sequentially moving said handle means, in said swing plane, to each one of a plurality of critical positions of club alignment representing a complete golf swing motion, the motion of said handle means being momentarily stopped and held at each one of said plurality of critical positions to permit an associated one or more of said plurality of light sensor/alarm units to respond to one or both of the light beams emitted by said handle means and to emit said audio signal during the period of time in which said motion is stopped and held.
Description
SUMMARY OF THE INVENTION

This invention relates generally to the sport of golf and more specifically to a training apparatus to enable the golfer to practice the correct golf club swing motion in his home, for example. It has been established over the years that a very precisely defined swing motion is required of golfers who wish to repeatedly hit the ball in such a way that superior results are consistently obtained. This technically correct swing motion is best learned by passively training the muscles to "memorize" each critical position comprising a complete swing motion. No training apparatus is known by which the serious golfer can passively train the muscles involved in executing the complete swing motion and thereby perfect his swing and achieve excellence at the sport. The serious golfer's normal option presently is to practice his swing in the presence of an instructor who is able to offer critical comments regarding the observed swing motion. This method of training is expensive and generally inadequate because it does not usually offer sufficiently intensive training. The proper golf swing motion requires that the club travel in a full 360-degree arc from the beginning of the swing to the completion of the swing. In addition, proper swing technique requires that the club travel in a swing plane that forms a 60-degree angle with the horizontal. Finally, proper swing technique requires that the club travel through several well-defined, discrete, sequential positions of alignment during the swing motion.

It is therefore the principal object of the present invention to provide an inexpensive, yet very effective, golf swing training apparatus that serves to train a golfer's muscles to repeatedly perform the precise motion that has been proven over the years to be the technically correct swing motion required to excel at the sport of golf. Very importantly, the training apparatus of the present invention allows the user to practice the technically correct complete golf swing motion slowly, stopping and holding the motion at each of the several discrete, sequential positions of club alignment, thus imparting memory of the complete swing motion to the muscles involved in performing the swing motion. As a result, those muscles are able to recall the "memorized" correct swing motion when the golfer later executes his swing at full speed on the golf course. This training theory involving muscle memory and recall is well recognized and supported in the field of sports medicine.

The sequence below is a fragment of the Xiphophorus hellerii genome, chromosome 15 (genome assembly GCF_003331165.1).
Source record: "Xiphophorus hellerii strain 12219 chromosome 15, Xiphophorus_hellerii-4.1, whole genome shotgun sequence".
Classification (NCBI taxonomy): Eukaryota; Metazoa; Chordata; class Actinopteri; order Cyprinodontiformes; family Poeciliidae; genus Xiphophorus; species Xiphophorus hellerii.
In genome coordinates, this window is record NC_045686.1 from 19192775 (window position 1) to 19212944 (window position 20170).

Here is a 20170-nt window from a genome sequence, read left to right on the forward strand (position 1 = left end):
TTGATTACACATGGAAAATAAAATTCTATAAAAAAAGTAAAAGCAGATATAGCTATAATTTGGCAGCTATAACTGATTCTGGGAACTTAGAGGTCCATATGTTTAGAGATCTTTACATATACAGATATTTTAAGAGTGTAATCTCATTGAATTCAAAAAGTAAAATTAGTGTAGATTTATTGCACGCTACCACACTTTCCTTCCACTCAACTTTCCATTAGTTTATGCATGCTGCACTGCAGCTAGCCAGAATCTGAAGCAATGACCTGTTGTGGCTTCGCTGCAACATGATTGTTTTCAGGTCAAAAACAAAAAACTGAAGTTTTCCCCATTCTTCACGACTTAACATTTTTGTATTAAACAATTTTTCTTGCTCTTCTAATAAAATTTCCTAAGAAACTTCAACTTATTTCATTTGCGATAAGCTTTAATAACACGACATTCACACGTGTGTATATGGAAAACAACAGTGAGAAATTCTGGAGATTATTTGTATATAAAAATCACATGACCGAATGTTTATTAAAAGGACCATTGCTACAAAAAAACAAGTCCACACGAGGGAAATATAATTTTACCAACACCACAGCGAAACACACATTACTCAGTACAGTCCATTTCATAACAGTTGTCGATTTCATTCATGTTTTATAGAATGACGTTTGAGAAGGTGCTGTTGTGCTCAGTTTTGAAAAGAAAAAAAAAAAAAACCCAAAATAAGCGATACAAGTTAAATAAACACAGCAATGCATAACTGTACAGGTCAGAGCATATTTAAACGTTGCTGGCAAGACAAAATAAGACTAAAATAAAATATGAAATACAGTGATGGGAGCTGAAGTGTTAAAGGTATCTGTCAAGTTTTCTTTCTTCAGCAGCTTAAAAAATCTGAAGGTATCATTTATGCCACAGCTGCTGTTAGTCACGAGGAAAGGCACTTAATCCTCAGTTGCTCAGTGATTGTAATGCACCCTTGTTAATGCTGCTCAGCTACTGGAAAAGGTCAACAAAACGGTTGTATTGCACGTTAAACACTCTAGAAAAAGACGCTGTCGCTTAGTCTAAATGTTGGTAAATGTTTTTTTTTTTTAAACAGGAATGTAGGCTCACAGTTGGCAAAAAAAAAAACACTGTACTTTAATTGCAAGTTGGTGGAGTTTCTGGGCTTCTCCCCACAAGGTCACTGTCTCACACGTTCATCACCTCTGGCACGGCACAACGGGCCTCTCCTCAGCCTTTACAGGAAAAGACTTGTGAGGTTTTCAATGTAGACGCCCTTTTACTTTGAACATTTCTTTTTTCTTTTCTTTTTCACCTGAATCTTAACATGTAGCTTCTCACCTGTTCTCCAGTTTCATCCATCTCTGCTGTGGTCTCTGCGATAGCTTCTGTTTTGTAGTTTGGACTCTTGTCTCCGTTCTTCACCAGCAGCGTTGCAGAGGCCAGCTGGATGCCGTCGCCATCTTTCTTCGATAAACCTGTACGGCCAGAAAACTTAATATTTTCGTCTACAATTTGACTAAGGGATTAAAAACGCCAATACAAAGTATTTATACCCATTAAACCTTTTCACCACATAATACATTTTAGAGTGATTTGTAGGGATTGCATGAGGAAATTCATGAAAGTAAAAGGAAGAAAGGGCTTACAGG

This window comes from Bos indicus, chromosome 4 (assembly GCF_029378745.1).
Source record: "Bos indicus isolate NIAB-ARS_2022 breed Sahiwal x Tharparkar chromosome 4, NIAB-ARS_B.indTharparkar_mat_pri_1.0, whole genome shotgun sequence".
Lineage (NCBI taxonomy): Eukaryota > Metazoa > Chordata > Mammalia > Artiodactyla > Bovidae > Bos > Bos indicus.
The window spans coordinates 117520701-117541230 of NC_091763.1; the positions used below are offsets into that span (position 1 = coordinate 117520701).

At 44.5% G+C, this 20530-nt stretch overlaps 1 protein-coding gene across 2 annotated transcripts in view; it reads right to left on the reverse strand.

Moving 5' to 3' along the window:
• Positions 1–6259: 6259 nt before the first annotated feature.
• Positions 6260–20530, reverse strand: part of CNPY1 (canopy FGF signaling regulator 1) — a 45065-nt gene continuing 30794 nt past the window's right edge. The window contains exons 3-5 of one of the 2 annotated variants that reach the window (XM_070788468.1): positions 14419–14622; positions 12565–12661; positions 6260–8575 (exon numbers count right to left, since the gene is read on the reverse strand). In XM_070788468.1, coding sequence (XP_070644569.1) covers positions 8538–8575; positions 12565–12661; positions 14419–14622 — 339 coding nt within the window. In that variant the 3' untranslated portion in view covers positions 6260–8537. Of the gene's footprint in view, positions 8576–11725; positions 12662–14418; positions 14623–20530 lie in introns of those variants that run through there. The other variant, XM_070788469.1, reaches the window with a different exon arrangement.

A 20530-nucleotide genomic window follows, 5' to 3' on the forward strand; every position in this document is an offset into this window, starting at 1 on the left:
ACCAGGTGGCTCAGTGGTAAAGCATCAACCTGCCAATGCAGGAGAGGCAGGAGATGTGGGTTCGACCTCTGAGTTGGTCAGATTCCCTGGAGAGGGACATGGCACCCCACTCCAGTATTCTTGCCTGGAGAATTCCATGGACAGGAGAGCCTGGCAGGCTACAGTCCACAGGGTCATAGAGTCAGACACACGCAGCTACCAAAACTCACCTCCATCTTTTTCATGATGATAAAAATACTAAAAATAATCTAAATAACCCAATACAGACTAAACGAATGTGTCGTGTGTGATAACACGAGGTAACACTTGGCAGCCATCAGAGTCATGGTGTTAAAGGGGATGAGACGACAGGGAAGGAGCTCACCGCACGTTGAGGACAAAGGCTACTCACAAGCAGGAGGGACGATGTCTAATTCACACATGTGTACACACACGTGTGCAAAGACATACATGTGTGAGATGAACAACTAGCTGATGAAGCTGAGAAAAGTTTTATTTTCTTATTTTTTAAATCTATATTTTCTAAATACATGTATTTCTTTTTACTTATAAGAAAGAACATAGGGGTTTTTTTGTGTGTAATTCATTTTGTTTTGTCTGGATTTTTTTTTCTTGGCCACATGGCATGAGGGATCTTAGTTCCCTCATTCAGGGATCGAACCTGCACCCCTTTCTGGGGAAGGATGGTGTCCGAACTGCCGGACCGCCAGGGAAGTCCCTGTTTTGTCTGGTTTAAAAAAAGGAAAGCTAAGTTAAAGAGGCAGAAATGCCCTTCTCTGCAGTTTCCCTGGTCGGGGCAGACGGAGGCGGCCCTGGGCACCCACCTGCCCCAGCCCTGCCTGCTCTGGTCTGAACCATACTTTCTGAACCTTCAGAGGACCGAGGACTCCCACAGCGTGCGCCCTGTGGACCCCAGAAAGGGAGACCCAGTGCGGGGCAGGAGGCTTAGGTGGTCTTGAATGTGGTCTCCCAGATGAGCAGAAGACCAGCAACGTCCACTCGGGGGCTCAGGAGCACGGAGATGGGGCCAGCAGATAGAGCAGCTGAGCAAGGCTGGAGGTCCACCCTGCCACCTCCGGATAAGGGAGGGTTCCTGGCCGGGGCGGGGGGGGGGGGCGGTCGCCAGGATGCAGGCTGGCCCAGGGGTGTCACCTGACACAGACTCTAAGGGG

This and other incidental objects are accomplished in accordance with the illustrated preferred embodiment of the present invention by providing a golf swing training apparatus comprising a frame positioned at a 60-degree angle to the horizontal. Five light sensor/alarm units are strategically positioned in a common plane on the frame member. The light sensor/alarm units are adjustable on the frame so that the golf swing training apparatus can be used by all golfers, regardless of height. A handle unit simulating the portion of a golf club gripped by the user includes light sources at each end thereof emitting focused beams of light. The handle unit is gripped by the user as he or she would grip a golf club and is moved in sequence through each of the critical positions of club alignment comprising a complete golf swing motion. The user stops and holds the swing motion for a few seconds at each of these critical positions, allowing one or both of the focused light beams to be sensed by an associated one or pair of the light sensor/alarm units, thereby sounding a buzzer to indicate to the user that he or she has reached a particular one of the critical positions comprising a golf swing motion.

BRIEF DESCRIPTION OF THE DRAWINGS

FIG. 1 is a pictorial illustration of the frame member and light sensor/alarm units of the golf swing training apparatus of the present invention.

FIG. 2 is a detailed illustration of one of the light sensor/alarm units employed in the golf swing training apparatus of FIG. 1.

FIG. 3 is a detailed illustration of a light beam emitting handle unit employed with the golf swing training apparatus of FIG. 1.

FIG. 4 is a detailed schematic diagram of the circuitry employed in the light sensor/alarm units of FIGS. 1 and 2.